Music waiting to flow again through Swathi college corridors

Sreelakshmi Hariharan, a final-year Bachelor of Performing Arts (Vocal) student at Sri Swathi Thirunal College of Music, Thycaud, cannot wait for the college to reopen.

The Kozhikode resident was very keen on coming to the State capital and studying here, and so moved into a hostel near her college. Then COVID-19 changed life. Sreelakshmi was back at home and attending online classes.

Eighteen month later, she is excited at the prospect of going back to college. “Nothing comes close to the college ambience. All of us, singing and learning together, is very different from us attending the class sitting alone at home. The phone that was earlier used to stay in touch is now about Zoom and Google Meets. But the final two semesters are very critical, and direct learning will help.”

Vishnu K.A., a final-year postgraduate Mridangam student, cannot agree more. While online classes were a completely new experience for him, as a music student, the classroom experience is invaluable, he believes.

His teachers took a lot of pain to make sure that the three students in his batch got the maximum they could out of online classes. There was no compromise on individual practice. They even helped keep rhythm (thalam) without sound so that students could follow it smoothly. However, the online mode has its limitations, particularly for those learning to play instruments, says Vishnu. The flow of communication in a classroom is missing in the online mode. Peering at the small screen for long too can be a pain, he says.

Sreelakshmi too feels constraints in communication. In college, after learning three different kritis (compositions), students could still ask teachers to go back and run through them again. It was possible to meet them after classes till evening. However, with online classes it is not possible to call them up anytime. It helps that teachers ask students to send video recordings and correct them. But not every student does that. Some students also encounter connectivity issues, she says.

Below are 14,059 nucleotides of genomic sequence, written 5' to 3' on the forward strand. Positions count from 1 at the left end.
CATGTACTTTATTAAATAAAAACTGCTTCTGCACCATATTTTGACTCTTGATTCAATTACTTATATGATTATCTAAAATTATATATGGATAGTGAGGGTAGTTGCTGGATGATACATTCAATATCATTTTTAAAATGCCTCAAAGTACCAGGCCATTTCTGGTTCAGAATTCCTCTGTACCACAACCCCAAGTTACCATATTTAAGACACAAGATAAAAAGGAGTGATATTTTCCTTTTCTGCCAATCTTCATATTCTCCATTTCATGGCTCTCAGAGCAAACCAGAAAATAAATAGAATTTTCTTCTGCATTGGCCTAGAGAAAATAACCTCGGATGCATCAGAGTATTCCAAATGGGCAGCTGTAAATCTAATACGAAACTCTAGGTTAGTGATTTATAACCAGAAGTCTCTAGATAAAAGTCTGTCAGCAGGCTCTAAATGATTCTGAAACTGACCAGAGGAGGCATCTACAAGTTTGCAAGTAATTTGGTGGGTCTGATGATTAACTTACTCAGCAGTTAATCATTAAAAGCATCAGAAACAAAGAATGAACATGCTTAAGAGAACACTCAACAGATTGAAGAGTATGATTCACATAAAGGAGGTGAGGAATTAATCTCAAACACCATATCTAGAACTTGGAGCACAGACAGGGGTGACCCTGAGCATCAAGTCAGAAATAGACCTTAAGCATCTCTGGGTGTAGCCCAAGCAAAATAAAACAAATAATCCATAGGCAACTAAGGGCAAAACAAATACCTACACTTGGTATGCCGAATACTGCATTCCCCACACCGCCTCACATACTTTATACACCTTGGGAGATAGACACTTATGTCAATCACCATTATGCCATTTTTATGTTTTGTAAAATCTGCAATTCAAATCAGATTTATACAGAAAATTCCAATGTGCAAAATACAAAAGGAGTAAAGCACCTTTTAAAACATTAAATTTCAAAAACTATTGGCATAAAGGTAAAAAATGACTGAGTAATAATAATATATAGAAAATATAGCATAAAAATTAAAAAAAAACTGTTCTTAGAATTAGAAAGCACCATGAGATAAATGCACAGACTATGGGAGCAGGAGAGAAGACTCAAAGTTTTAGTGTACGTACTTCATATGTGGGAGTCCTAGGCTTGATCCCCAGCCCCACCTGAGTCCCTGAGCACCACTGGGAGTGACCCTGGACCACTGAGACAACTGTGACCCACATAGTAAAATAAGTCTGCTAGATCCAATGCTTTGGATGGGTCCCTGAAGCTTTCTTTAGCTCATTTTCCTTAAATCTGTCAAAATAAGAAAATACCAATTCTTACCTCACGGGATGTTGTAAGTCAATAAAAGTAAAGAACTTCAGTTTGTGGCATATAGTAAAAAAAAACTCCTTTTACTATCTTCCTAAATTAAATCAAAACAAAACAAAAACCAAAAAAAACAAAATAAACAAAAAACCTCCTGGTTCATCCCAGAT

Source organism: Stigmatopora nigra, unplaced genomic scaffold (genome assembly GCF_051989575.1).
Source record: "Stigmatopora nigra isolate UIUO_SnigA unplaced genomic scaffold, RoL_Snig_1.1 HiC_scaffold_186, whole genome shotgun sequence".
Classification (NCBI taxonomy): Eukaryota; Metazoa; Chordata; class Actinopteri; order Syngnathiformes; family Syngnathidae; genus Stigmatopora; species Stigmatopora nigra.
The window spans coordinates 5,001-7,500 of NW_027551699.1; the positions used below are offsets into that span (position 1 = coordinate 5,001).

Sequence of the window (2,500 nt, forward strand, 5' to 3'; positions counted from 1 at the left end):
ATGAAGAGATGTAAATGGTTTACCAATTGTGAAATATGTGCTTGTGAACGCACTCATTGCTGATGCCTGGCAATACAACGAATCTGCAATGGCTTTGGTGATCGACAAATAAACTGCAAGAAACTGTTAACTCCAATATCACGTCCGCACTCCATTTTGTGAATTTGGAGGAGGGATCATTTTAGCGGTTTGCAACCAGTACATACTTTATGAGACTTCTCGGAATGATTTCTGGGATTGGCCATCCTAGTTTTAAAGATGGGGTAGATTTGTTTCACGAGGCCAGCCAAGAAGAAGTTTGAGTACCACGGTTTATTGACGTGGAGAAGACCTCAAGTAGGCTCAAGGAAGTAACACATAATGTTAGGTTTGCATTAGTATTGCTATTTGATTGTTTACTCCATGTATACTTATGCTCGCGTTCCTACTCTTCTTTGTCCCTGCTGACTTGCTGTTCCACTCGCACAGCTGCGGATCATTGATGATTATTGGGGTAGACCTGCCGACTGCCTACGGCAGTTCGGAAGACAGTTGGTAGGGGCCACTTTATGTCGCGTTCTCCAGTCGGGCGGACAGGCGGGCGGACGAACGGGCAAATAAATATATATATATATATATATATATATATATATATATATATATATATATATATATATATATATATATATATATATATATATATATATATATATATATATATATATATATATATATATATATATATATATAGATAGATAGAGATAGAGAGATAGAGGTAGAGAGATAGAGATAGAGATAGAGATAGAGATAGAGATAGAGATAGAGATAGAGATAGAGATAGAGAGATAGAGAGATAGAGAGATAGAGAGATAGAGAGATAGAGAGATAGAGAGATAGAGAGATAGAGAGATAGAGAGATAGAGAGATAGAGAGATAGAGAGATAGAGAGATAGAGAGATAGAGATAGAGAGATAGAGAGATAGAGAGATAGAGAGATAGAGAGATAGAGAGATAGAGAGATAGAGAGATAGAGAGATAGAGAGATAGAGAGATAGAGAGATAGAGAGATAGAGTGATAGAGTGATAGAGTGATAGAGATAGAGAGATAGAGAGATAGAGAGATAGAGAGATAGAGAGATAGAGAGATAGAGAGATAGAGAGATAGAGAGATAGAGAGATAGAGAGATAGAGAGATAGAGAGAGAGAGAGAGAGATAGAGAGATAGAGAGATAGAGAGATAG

Sreelakshmi’s subsidiary subject is Veena, and it was hard picking it up initially without in-person instruction, she says. Vishnu too feels that physical learning will enhance students’ abilities.

Sreedev Rajagopal, Head of the Vocal Department in the college, says the biggest impact of online classes has been on students’ ability to keep rhythm (thalam). Owing to lag between audio and video during online classes, students are lagging on the thalam front. Group singing too is not possible. While classes are going on uninterrupted in online mode by externals factors such as hartals, Mr. Rajagopal has reservations if these are being fully absorbed by the students.

They also tend to tune in to YouTube for clearing doubts, thus picking up different versions, not always authoritative, and lose the style taught to them. The classes are also a strain on teachers who have to listen to video recordings of entire batches and correct them, he admits. The reopening will help students, particularly those who may not be at top of the class, he says.

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Printable version | Oct 27, 2021 10:25:01 AM |

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